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South Asia's Journalists Seek Greater Protection from Governments

Foreign ministers from several South Asian nations have pledged to take seriously the concerns of the region's journalists who say they are facing increasing violence. VOA correspondent Steve Herman reports from Colombo where the annual summit the South Asian Association for Regional Cooperation, SAARC, has just concluded.

A regional journalists' group affiliated with SAARC, the South Asian Association of Regional Cooperation, has called on government leaders to take steps to stem the rising number of attacks on reporters.

At least 10 journalists were killed in South Asia during the first seven months of this year.

More than 100 members of South Asia Free Media Association, known as SAFMA, meeting here in conjunction with SAARC issued a Colombo Declaration. It calls on SAARC member states to take measures to protect journalists from violence. The declaration expresses deep concern about murders, deliberate attacks, hostage-taking and other violent actions and threats targeting journalists.

Latif Mal Shinwary is a university language lecturer and part-time reporter for the Radio Killid network in Afghanistan. He says the declaration could be a lifesaver in a country where reporting is a poorly understood and hazardous occupation. He says extremists are not the ones responsible for the deaths of journalists in Afghanistan.

"SAFMA [South Asia Foreign Ministers Association] should talk to the NATO forces and to the Afghan government that they must not murder journalists and do not kill journalists," said Latif Mal Shinwary. "SAFMA is a regional organization. SAFMA should broadcast the problems of Afghan journalists to the world."

SAFMA, which has received funding from the United Nations Development Program, as well as the governments of Norway and the Netherlands, is regarded as an influential organization in the region. Besides campaigning for greater rights for journalists and their protection, the group has been involved in confidence building in the conflict-ridden neighborhood. Both Indian and Pakistani officials have praised SAFMA for helping to ease cross-border tensions.

Speaking to the group, India's foreign minister, Pranab Mukherjee, said SAFMA represents an important voice of the region's civil society and its concerns should be taken seriously.

"We would like to look into those aspects and to implement them, whatever is possible to implement as fast as possible," said Pranab Mukherjee.

Several other foreign ministers of SAARC member states, including Bhutan, Maldives and Pakistan, personally made similar expressions of support.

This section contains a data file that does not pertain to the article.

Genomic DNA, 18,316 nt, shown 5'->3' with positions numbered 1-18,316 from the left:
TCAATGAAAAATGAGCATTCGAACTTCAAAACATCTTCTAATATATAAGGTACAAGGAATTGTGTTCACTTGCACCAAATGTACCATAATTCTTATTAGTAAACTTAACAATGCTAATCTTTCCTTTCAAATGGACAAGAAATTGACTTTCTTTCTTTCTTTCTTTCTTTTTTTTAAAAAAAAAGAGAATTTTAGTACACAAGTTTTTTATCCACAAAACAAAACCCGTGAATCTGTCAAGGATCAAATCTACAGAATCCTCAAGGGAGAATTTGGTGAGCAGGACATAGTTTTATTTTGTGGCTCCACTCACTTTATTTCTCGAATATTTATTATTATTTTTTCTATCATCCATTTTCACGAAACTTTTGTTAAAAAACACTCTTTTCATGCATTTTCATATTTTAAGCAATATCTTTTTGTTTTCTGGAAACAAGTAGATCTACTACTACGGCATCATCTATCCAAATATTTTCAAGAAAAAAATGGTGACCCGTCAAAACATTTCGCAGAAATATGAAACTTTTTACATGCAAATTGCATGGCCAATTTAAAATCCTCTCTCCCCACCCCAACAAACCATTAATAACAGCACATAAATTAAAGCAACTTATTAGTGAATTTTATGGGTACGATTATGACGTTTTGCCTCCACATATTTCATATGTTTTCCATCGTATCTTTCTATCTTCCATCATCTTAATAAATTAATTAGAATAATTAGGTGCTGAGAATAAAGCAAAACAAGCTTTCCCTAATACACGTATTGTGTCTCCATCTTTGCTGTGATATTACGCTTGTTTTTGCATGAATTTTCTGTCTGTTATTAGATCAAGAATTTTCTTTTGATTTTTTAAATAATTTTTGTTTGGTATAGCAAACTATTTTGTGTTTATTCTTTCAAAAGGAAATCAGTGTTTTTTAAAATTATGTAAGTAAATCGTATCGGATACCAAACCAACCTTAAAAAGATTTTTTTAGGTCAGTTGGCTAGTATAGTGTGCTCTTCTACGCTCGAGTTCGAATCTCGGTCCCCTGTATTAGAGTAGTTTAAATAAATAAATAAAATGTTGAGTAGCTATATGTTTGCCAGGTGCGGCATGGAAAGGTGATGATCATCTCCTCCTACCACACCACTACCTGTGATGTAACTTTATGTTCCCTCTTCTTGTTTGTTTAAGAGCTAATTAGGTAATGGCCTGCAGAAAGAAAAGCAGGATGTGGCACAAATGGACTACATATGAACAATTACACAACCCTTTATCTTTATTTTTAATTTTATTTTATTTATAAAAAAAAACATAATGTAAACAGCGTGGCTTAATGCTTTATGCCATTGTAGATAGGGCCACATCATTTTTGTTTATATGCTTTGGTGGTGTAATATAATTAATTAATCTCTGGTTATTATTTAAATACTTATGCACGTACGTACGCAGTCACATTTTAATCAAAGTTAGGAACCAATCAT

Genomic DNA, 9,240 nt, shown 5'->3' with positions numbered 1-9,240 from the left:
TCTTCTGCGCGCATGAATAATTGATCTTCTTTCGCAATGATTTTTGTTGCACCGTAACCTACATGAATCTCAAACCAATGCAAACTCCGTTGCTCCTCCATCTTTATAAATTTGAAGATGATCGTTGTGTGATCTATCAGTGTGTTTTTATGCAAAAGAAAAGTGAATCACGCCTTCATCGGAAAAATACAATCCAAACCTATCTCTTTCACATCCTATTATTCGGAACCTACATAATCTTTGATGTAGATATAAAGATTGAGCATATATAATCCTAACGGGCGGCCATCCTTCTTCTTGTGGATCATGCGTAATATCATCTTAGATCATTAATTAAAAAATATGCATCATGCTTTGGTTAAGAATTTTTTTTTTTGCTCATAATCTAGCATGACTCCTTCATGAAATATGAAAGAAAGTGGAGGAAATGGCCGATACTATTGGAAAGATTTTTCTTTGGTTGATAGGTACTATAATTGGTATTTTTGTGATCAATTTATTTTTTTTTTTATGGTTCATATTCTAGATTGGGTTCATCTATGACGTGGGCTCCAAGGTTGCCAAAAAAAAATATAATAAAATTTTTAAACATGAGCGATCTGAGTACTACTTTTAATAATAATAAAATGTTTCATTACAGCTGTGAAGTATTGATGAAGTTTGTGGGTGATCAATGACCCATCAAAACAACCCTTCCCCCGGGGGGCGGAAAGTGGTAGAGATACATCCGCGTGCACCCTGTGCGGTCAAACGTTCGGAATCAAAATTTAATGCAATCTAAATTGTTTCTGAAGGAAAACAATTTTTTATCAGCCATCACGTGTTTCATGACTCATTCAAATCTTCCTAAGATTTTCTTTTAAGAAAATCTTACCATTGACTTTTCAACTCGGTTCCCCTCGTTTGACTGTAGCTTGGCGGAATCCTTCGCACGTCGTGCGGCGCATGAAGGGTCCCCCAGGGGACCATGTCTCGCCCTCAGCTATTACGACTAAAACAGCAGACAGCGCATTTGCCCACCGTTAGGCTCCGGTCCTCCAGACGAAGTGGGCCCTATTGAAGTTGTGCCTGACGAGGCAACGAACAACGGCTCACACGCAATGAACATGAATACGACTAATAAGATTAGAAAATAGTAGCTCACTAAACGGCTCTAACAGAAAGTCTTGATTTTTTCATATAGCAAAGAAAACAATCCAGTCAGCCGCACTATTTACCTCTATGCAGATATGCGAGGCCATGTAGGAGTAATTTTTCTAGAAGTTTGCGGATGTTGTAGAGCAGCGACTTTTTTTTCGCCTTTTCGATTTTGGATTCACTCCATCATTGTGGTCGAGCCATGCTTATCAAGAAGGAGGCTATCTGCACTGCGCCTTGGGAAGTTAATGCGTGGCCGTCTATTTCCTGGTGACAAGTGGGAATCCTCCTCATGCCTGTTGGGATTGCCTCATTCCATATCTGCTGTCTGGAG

SAFMA secretary general Imtiaz Alam says the simplest promisesby SAARC to journalists have not been kept. For example, at last year's summit in New Delhi foreign minister agreed to allow 50 journalists from each member country to obtain area-wide visas for reporting.

"The problem with the SAARC is that is very rich in pronouncements and very poor in practice," said Imtiaz Alam. "In fact, now, there are nine bureaucracies within SAARC Secretariat itself who enter the whole process. They even do not fulfill their responsibility towards us being an associate body, for example. They do not like civil society intervention in the processes."

Pakistan's foreign minister, Sham Mahmood Qureshi, says South Asia's journalists, as representatives of civil society and the people, are more advanced than the region's governments on the democratic path.

"And we must recognize that - that we are trailing behind and not living up to the expectations of the people," said Sham Mahmood Qureshi.

Along those lines, SAFMA is making a strong push to pry open secretive governments.

Few South Asian nations have freedom of information laws. Instead they retain what critics see as a legacy of the colonial era with official secrets acts and other laws preventing reporters from accessing records they insist should be open to the public.

SAFMA's Alam, a Pakistani journalist, tells VOA News even where freedom of information legislation is progressing, so far it is of little practical value to reporters.

"There are laws like in India," he said. "And in Pakistan it is in the process of being legislated. But despite the laws, as such, the right is not recognized legally even if it mentioned in the constitutions. And in other countries there is no law. We want that this right is recognized and practiced."

SAARC has pledged for years to move towards relaxing border controls and allow people and goods to move throughout the region. Journalists' organizations in the region say that should also include the movement of reporters across borders, as well as their printed publications and news broadcasts.